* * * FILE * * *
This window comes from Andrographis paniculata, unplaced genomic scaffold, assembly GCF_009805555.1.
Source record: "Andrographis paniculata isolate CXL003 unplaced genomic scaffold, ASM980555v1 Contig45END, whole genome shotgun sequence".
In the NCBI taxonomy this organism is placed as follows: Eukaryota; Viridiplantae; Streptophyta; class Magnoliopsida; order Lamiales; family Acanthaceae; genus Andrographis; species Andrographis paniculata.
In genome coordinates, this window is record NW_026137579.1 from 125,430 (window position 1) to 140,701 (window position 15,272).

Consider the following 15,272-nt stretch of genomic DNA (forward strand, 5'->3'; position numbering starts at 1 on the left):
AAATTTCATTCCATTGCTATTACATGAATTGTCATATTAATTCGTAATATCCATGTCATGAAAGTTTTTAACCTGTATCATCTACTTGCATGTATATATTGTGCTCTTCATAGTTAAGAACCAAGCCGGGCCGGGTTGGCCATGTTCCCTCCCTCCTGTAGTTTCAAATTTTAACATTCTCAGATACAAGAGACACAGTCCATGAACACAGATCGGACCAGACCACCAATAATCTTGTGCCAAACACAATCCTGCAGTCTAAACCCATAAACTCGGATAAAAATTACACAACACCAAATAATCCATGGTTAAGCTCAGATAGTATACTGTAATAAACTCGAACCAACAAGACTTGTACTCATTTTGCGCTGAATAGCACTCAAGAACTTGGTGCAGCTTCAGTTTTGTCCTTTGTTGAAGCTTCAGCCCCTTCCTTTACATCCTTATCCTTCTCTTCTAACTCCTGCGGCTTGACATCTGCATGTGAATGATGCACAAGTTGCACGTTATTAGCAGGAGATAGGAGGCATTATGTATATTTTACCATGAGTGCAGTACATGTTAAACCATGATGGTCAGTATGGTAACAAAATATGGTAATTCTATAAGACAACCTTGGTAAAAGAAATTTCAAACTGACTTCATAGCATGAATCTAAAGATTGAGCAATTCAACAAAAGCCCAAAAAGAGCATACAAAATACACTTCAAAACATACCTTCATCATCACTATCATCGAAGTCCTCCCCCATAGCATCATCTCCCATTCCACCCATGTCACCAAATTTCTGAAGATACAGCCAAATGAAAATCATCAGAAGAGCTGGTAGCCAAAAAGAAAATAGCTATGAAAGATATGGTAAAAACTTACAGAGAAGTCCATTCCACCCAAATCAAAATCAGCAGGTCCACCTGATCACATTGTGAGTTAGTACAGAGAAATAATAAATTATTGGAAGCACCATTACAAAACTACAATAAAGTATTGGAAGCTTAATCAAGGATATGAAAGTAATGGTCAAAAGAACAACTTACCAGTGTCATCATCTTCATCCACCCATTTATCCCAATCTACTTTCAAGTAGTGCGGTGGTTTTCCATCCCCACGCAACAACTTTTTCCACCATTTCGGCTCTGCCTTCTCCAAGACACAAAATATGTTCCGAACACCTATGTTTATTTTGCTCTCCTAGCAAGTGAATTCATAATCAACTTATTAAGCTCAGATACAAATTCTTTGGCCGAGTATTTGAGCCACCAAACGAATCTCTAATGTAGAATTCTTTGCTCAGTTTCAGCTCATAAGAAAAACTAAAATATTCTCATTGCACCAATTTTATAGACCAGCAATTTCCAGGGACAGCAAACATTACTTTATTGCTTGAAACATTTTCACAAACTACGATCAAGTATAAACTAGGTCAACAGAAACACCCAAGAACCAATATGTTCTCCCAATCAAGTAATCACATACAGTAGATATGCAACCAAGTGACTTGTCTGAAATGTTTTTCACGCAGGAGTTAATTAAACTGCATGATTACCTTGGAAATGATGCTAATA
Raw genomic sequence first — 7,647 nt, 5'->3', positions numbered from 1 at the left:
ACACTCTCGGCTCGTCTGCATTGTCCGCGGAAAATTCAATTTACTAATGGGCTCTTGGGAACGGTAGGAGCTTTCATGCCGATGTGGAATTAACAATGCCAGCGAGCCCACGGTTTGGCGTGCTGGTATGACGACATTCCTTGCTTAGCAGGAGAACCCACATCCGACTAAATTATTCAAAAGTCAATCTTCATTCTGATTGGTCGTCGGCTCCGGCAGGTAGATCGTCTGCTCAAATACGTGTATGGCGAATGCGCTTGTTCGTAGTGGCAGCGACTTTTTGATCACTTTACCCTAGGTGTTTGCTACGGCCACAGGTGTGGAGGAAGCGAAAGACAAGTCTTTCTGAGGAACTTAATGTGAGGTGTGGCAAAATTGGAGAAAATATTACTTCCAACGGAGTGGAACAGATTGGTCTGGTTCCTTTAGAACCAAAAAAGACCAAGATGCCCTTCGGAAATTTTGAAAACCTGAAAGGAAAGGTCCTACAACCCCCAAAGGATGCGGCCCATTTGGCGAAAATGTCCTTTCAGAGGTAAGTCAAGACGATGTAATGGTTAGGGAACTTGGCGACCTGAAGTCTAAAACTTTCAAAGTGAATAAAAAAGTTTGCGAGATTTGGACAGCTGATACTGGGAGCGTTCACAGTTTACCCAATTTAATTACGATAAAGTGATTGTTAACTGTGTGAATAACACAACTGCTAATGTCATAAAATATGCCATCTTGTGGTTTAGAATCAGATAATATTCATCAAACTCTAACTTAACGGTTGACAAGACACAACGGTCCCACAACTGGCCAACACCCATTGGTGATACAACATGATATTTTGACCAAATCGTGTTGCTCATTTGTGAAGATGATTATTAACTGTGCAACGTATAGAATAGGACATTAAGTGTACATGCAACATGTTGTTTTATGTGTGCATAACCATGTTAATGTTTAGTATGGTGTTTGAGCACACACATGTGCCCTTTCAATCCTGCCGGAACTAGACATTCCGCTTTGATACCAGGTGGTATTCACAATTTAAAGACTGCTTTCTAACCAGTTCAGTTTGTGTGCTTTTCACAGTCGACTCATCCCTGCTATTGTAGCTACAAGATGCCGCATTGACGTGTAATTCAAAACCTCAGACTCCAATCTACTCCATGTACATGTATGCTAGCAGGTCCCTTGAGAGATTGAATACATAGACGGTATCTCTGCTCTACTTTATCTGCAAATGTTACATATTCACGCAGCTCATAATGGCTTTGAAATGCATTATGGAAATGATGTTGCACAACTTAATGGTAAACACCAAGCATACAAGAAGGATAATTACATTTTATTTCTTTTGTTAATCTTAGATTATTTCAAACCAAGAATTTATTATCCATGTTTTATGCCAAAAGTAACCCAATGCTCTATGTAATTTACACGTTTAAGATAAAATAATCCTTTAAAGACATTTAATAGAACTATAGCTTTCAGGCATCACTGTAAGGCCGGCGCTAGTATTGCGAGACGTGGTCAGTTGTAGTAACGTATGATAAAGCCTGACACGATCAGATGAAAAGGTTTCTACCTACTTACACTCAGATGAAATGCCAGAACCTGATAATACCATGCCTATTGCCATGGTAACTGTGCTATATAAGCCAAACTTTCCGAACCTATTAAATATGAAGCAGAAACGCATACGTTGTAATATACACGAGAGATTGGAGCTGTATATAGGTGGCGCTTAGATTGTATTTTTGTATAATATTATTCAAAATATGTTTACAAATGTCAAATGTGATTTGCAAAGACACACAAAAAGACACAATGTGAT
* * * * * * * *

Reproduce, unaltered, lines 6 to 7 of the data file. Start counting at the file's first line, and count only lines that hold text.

AAATTTCATTCCATTGCTATTACATGAATTGTCATATTAATTCGTAATATCCATGTCATGAAAGTTTTTAACCTGTATCATCTACTTGCATGTATATATTGTGCTCTTCATAGTTAAGAACCAAGCCGGGCCGGGTTGGCCATGTTCCCTCCCTCCTGTAGTTTCAAATTTTAACATTCTCAGATACAAGAGACACAGTCCATGAACACAGATCGGACCAGACCACCAATAATCTTGTGCCAAACACAATCCTGCAGTCTAAACCCATAAACTCGGATAAAAATTACACAACACCAAATAATCCATGGTTAAGCTCAGATAGTATACTGTAATAAACTCGAACCAACAAGACTTGTACTCATTTTGCGCTGAATAGCACTCAAGAACTTGGTGCAGCTTCAGTTTTGTCCTTTGTTGAAGCTTCAGCCCCTTCCTTTACATCCTTATCCTTCTCTTCTAACTCCTGCGGCTTGACATCTGCATGTGAATGATGCACAAGTTGCACGTTATTAGCAGGAGATAGGAGGCATTATGTATATTTTACCATGAGTGCAGTACATGTTAAACCATGATGGTCAGTATGGTAACAAAATATGGTAATTCTATAAGACAACCTTGGTAAAAGAAATTTCAAACTGACTTCATAGCATGAATCTAAAGATTGAGCAATTCAACAAAAGCCCAAAAAGAGCATACAAAATACACTTCAAAACATACCTTCATCATCACTATCATCGAAGTCCTCCCCCATAGCATCATCTCCCATTCCACCCATGTCACCAAATTTCTGAAGATACAGCCAAATGAAAATCATCAGAAGAGCTGGTAGCCAAAAAGAAAATAGCTATGAAAGATATGGTAAAAACTTACAGAGAAGTCCATTCCACCCAAATCAAAATCAGCAGGTCCACCTGATCACATTGTGAGTTAGTACAGAGAAATAATAAATTATTGGAAGCACCATTACAAAACTACAATAAAGTATTGGAAGCTTAATCAAGGATATGAAAGTAATGGTCAAAAGAACAACTTACCAGTGTCATCATCTTCATCCACCCATTTATCCCAATCTACTTTCAAGTAGTGCGGTGGTTTTCCATCCCCACGCAACAACTTTTTCCACCATTTCGGCTCTGCCTTCTCCAAGACACAAAATATGTTCCGAACACCTATGTTTATTTTGCTCTCCTAGCAAGTGAATTCATAATCAACTTATTAAGCTCAGATACAAATTCTTTGGCCGAGTATTTGAGCCACCAAACGAATCTCTAATGTAGAATTCTTTGCTCAGTTTCAGCTCATAAGAAAAACTAAAATATTCTCATTGCACCAATTTTATAGACCAGCAATTTCCAGGGACAGCAAACATTACTTTATTGCTTGAAACATTTTCACAAACTACGATCAAGTATAAACTAGGTCAACAGAAACACCCAAGAACCAATATGTTCTCCCAATCAAGTAATCACATACAGTAGATATGCAACCAAGTGACTTGTCTGAAATGTTTTTCACGCAGGAGTTAATTAAACTGCATGATTACCTTGGAAATGATGCTAATA
Raw genomic sequence first — 7,647 nt, 5'->3', positions numbered from 1 at the left: